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The use of long-run restrictions for the identification of technology shocks

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  • Neville Francis
  • Michael T. Owyang
  • Athena T. Theodorou

Abstract

The authors survey the recent empirical literature using long-run restrictions to identify technology shocks and provide an illustrative walk-through of the long-run restricted vector autoregression (VAR) methodology in a bivariate framework. Additionally, they offer an alternative identification of technology shocks that can be imposed by restrictions on the long-run impulse responses to evaluate the robustness of the conclusions drawn by the structural VAR literature. Their results from this methodology compare favorably with the empirical literature that uses structural VARs to identify technology shocks.

Suggested Citation

  • Neville Francis & Michael T. Owyang & Athena T. Theodorou, 2003. "The use of long-run restrictions for the identification of technology shocks," Review, Federal Reserve Bank of St. Louis, issue Nov, pages 53-66.
  • Handle: RePEc:fip:fedlrv:y:2003:i:nov:p:53-66:n:v.85no.6
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    References listed on IDEAS

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    1. Miles S. Kimball & John G. Fernald & Susanto Basu, 2006. "Are Technology Improvements Contractionary?," American Economic Review, American Economic Association, vol. 96(5), pages 1418-1448, December.
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    3. Uhlig, Harald, 2005. "What are the effects of monetary policy on output? Results from an agnostic identification procedure," Journal of Monetary Economics, Elsevier, vol. 52(2), pages 381-419, March.
    4. Andrew Mountford & Harald Uhlig, 2009. "What are the effects of fiscal policy shocks?," Journal of Applied Econometrics, John Wiley & Sons, Ltd., vol. 24(6), pages 960-992.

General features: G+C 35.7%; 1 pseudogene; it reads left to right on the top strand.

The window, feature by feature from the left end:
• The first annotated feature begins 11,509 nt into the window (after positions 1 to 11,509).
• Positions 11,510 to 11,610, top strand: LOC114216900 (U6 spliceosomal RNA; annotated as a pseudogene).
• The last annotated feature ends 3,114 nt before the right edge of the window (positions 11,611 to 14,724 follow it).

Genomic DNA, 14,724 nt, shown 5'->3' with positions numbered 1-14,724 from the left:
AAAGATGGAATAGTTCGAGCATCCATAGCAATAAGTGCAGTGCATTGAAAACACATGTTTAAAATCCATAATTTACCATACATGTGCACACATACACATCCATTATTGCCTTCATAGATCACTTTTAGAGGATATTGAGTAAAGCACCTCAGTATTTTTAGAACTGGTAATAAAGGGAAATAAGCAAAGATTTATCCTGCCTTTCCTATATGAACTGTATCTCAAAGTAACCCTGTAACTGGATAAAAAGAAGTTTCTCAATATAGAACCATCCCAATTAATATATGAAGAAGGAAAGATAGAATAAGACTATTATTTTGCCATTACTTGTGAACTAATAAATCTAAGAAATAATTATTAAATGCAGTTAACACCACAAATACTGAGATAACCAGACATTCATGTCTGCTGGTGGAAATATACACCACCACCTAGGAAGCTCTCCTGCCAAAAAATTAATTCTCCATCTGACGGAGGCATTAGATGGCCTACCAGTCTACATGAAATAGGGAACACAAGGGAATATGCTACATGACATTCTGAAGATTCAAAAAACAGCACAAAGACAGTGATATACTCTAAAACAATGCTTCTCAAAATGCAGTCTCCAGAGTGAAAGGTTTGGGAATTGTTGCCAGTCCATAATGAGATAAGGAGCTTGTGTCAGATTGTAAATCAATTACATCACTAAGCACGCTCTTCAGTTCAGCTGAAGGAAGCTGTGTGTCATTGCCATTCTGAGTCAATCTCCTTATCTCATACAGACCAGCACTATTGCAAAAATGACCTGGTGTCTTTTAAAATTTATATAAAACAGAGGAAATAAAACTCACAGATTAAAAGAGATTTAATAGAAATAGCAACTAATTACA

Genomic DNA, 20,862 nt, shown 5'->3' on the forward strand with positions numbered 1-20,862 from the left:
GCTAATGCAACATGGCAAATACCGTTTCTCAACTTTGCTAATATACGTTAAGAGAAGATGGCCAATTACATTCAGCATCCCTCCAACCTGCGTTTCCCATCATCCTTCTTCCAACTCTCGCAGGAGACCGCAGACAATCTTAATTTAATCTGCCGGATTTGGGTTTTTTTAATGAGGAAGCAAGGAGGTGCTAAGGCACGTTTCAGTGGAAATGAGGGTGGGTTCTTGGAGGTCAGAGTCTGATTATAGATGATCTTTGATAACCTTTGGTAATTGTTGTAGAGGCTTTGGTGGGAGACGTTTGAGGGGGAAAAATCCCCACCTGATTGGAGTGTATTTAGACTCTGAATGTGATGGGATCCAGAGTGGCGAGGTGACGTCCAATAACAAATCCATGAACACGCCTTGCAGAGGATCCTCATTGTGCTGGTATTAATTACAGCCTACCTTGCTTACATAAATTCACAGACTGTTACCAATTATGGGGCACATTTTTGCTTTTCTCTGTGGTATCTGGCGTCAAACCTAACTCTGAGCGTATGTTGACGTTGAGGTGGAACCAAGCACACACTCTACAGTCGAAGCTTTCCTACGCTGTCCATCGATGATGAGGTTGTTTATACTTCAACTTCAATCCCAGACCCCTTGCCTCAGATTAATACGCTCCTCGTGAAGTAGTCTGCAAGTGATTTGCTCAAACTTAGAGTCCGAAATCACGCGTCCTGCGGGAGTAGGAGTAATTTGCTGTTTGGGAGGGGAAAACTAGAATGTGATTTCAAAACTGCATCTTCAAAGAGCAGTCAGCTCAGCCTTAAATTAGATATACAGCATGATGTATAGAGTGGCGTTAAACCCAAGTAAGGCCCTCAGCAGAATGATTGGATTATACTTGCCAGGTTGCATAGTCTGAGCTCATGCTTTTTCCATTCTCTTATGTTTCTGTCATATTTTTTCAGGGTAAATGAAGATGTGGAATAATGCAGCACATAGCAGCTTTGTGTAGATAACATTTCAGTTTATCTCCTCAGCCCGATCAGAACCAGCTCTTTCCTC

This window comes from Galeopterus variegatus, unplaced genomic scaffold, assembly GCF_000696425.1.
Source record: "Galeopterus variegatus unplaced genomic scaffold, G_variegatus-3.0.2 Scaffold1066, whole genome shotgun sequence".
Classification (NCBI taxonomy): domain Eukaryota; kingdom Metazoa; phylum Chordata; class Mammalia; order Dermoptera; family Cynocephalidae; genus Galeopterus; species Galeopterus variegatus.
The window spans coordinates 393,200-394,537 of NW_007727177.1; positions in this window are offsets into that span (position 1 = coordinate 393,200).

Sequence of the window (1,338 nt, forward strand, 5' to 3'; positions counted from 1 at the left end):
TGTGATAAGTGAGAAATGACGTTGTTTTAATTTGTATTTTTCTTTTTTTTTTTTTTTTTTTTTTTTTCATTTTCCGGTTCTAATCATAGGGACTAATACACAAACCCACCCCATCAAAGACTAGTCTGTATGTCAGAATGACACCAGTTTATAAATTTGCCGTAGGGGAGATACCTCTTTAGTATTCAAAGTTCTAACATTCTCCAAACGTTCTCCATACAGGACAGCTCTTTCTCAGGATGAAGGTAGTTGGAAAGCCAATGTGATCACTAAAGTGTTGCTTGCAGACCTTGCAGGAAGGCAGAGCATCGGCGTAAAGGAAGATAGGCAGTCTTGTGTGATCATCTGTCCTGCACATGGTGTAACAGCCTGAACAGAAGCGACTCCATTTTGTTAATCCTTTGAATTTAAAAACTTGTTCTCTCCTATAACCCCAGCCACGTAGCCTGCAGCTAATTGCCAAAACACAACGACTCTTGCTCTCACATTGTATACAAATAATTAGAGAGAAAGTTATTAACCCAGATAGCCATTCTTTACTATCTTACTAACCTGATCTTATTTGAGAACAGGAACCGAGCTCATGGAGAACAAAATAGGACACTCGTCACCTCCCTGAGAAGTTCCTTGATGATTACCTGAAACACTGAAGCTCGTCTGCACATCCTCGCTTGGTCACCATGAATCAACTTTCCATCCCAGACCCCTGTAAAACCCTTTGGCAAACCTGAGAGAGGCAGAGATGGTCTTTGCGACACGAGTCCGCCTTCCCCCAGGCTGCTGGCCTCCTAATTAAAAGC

5. Faust, Jon, 1998. "The robustness of identified VAR conclusions about money," Carnegie-Rochester Conference Series on Public Policy, Elsevier, vol. 49(1), pages 207-244, December.
    6. Jordi Gali, 1999. "Technology, Employment, and the Business Cycle: Do Technology Shocks Explain Aggregate Fluctuations?," American Economic Review, American Economic Association, vol. 89(1), pages 249-271, March.
    7. Neville Francis & Valerie A. Ramey, 2002. "Is the Technology-Driven Real Business Cycle Hypothesis Dead?," NBER Working Papers 8726, National Bureau of Economic Research, Inc.
    8. Evans, Charles L., 1992. "Productivity shocks and real business cycles," Journal of Monetary Economics, Elsevier, vol. 29(2), pages 191-208, April.
    9. King, Robert G. & Plosser, Charles I. & Stock, James H. & Watson, Mark W., 1991. "Stochastic Trends and Economic Fluctuations," American Economic Review, American Economic Association, vol. 81(4), pages 819-840, September.
    10. Michael T. Owyang, 2002. "Modeling Volcker as a non-absorbing state: agnostic identification of a Markov-switching VAR," Working Papers 2002-018, Federal Reserve Bank of St. Louis.
    11. Matthew Shapiro & Mark Watson, 1988. "Sources of Business Cycles Fluctuations," NBER Chapters,in: NBER Macroeconomics Annual 1988, Volume 3, pages 111-156 National Bureau of Economic Research, Inc.
    12. John Shea, 1999. "What Do Technology Shocks Do?," NBER Chapters,in: NBER Macroeconomics Annual 1998, volume 13, pages 275-322 National Bureau of Economic Research, Inc.
    13. Hall, Robert E, 1988. "The Relation between Price and Marginal Cost in U.S. Industry," Journal of Political Economy, University of Chicago Press, vol. 96(5), pages 921-947, October.